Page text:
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Turkey’s recession becomes official

The shrinking Turkish economy needs external funds to start growing again, but luring foreign investors back is a tall task that Turkey is unlikely to accomplish in the short run.
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The Turkish economy entered turbulence in the second half of the year amid a sharp increase in foreign exchange prices, which, in turn, fueled inflation. Though the president maintained there was no crisis, successive indicators spoke of a rapid downturn. Finally, the growth data for the third quarter — released Dec. 10 by the Turkish Statistical Institute (TUIK) — offered a telling picture of what is going on.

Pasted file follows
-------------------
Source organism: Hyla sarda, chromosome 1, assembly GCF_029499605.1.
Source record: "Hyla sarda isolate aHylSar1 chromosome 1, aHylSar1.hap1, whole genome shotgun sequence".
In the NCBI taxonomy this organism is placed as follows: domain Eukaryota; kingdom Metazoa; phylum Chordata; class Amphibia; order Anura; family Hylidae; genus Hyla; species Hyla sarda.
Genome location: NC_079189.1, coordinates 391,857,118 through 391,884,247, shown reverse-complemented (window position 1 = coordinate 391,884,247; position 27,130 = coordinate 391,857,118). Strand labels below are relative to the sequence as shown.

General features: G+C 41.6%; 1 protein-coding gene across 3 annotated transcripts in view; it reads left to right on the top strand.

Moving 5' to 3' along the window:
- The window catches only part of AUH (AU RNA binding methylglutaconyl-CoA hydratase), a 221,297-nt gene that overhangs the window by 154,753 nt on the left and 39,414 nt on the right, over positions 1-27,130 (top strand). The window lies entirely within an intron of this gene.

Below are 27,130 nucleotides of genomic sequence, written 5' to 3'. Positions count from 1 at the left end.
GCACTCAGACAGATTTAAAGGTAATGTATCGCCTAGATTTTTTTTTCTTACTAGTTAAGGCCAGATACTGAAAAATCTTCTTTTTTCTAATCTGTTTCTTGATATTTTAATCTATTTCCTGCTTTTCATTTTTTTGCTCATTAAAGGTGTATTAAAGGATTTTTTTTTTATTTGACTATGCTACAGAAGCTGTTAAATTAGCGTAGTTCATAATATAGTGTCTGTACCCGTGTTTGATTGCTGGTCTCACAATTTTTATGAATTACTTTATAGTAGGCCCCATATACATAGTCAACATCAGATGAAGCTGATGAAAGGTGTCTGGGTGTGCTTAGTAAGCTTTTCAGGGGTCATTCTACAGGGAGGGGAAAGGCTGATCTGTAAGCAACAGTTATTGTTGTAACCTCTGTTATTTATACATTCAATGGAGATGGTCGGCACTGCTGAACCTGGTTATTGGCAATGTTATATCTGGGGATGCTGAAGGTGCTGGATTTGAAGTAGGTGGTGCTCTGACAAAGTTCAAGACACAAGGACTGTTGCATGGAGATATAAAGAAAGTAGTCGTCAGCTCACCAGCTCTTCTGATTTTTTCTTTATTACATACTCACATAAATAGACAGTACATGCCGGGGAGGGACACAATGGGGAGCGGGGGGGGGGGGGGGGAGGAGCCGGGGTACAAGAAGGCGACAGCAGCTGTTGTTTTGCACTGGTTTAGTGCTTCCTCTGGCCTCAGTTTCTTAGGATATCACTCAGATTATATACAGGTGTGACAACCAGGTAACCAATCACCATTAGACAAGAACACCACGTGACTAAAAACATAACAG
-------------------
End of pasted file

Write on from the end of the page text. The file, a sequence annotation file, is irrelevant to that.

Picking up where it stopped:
According to TUIK, Turkey’s gross domestic product (GDP) grew only 1.6% in the third quarter, down from 5.3% in the second quarter and 7.2% in the first one — a sharp decline that matches the definition of recession. For Turkey’s economy, a growth rate of 5% to 6% is considered “the normal.” Thus, the 1.6% rate in the third quarter indicates that the economy is now “officially” in recession.

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